Brussels, 8 February 2022
Back in the days, of course chips were core to many “world-firsts”: the first space missions, the first remote surgery, the first clean and automated public transportation.
Today, they are in the thousands of objects in our daily lives, cars, phones, even coffee makers. Tomorrow, they will be core to new developments in artificial intelligence and cutting edge computing.
So chips are both making our daily lives easier but they also hold the key to our most pressing challenges: fighting global warming or planning our response to future pandemics. So a lot of promise and a lot of day-to-day convenience.
But we face a problem. A serious and global shortage of chips which has several explanations. A sudden and strong demand for digital devices, accelerated by the pandemic. A very rigid and concentrated chips market with very high barriers to entry and geopolitical tensions.
This shortage has social consequences, with factories forced to shut down and workers laid off. It also exposes the weaknesses of our European chips production capacity.
With a global semiconductors market share of only 10%, Europe is heavily dependent on a just a handful of foreign suppliers. Our manufacturing capabilities are almost all located in what we call “legacy chips”. They are larger chips which we find in many products already – in cars, in radio communications for instance. These chips will continue to be important, they also continue to develop in the future.
But the thing is that we also need smaller, cutting-edge chips in order to drive our green and digital transformation. Those we will need more and more to lead on new innovative products and solutions.
Overall, we expect that Europe’s need for chips will double in the next decade.
So we have two ambitions.
- First – prevent new shortages, to make us less vulnerable in case it happens again. This European Chips Act is not about solving the current shortage. That would be impossible due to the time it takes to increase capacities. But it is about expanding our current production to secure the future.
- Second – we want to develop innovative, cutting-edge chips, from fundamental research all the way to final market applications. So that it can benefit Europe as a whole, and all its businesses –big and small, all sectors included.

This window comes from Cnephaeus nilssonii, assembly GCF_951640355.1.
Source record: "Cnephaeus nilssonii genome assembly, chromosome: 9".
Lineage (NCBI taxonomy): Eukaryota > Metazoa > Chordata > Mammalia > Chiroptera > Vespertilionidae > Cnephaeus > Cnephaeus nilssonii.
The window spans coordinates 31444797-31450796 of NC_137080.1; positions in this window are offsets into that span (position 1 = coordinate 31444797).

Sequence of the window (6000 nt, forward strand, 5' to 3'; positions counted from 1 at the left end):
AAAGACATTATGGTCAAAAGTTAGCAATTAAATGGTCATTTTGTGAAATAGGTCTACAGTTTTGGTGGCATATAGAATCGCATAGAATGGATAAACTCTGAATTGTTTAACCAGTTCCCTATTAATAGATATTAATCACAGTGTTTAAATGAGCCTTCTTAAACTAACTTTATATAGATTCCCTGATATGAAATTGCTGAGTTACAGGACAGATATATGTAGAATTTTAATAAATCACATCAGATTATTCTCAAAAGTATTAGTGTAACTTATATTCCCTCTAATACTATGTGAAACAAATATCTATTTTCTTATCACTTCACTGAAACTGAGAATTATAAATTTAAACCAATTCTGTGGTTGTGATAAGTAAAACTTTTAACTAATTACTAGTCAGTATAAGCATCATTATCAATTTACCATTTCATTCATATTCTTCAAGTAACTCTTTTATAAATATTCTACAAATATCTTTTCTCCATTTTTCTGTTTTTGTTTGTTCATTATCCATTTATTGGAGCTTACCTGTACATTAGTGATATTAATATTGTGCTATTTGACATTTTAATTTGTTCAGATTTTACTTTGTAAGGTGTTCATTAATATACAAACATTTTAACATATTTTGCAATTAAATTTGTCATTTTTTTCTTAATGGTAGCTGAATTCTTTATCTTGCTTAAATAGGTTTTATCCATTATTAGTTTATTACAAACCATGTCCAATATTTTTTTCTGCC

And we are not starting from scratch.
Europe has important strengths to bring to the table. We are very strong in the design of specific semiconductor components, be it for power electronics or for the automotive industry. We are well-positioned in the production of materials for chips and equipment needed to produce chips. And we are the world’s center for chips research.
For example here in Belgium, in Leuven, a research center called IMEC is driving the development of state of the art semiconductors worldwide. Lithuania is a key electronics manufacturing hub in the Baltic region, and that be for telecom, for defense, or for medical devices. It is also an international leader in the production of lasers needed to make microchips. Spain is a European global champion when it comes to the design, development and manufacturing of electronic components for cars’ passive keyless entry, with more than 60% of the global market share. But with all this strength we are still lagging behind when it comes to cutting-edge.
So there are five things to do to change it.
- First things first – make our strengths stronger. Secure the leadership that we have when it comes to research, build next-generation facilities and deliver chips across our industry.
- Second – bring this research to life. Bridge the gap between the research and manufacturing, so that we can have pilot lines, prototyping facilities, and testing facilities to close this gap between the laboratory and the production facility.
- Third – for this to happen, we need the right skills. A workforce of qualified engineers. We need to attract more people to the sector, attract new talents and of course, make sure that they have the skills they need.